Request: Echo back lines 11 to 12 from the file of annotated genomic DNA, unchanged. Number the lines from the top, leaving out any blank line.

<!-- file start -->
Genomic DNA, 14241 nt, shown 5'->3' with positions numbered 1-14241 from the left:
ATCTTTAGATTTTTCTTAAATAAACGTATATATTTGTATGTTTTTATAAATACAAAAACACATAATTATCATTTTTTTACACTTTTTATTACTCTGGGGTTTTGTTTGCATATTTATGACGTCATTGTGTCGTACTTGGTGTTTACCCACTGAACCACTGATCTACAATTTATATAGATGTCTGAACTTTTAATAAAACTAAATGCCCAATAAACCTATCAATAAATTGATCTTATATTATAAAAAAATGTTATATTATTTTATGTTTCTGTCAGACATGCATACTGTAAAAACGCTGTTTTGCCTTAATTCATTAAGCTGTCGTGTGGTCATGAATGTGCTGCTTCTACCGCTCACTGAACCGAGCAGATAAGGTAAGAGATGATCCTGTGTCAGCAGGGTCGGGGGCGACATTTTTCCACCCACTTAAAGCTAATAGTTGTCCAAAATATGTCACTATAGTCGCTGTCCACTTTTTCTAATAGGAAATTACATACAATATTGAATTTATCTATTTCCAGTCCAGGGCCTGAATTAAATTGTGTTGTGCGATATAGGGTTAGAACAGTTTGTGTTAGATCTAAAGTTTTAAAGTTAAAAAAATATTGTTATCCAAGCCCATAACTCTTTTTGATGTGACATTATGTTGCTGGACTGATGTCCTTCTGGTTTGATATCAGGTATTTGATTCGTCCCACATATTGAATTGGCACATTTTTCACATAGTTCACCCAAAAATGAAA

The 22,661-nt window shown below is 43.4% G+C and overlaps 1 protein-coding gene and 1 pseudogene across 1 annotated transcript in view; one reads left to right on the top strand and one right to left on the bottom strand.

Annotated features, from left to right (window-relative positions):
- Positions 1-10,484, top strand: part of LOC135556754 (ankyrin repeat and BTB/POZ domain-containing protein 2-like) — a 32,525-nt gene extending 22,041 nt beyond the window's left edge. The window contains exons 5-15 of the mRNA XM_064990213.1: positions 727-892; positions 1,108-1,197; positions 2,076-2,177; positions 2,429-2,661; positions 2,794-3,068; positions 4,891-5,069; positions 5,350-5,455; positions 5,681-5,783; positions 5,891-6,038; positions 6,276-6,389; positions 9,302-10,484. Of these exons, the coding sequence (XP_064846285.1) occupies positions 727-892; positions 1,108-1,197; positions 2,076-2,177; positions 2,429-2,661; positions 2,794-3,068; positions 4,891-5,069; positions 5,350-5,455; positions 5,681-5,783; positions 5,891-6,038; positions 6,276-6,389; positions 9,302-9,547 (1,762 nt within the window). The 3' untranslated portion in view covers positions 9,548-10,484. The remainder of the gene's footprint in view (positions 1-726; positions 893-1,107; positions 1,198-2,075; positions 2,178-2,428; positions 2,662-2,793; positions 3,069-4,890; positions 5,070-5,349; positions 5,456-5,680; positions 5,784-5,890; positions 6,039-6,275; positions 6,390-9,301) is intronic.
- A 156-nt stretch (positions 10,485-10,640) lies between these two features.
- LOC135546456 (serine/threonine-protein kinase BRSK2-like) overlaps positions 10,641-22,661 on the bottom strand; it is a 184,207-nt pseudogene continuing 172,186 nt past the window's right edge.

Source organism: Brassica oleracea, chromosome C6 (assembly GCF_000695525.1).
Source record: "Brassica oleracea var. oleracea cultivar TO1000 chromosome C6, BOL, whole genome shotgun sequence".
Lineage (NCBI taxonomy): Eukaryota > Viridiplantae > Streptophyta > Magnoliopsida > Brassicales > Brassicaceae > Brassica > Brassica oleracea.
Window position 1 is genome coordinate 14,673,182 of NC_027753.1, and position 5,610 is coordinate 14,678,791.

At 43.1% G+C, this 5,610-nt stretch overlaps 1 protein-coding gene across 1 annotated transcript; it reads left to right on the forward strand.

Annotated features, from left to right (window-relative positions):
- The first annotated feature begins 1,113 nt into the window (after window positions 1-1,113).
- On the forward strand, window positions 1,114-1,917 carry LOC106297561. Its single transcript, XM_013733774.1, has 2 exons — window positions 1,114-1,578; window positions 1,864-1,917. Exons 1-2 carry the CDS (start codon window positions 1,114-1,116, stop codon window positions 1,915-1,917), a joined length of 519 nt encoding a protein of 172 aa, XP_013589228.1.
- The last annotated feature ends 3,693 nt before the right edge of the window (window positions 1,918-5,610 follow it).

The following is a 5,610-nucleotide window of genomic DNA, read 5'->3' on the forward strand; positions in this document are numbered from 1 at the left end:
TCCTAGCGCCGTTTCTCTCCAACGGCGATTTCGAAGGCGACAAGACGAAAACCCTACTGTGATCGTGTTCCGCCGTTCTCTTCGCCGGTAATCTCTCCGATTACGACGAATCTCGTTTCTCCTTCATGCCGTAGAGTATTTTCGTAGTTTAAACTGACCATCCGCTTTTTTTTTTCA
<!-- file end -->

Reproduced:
Window position 1 is genome coordinate 14,673,182 of NC_027753.1, and position 5,610 is coordinate 14,678,791.

At 43.1% G+C, this 5,610-nt stretch overlaps 1 protein-coding gene across 1 annotated transcript; it reads left to right on the forward strand.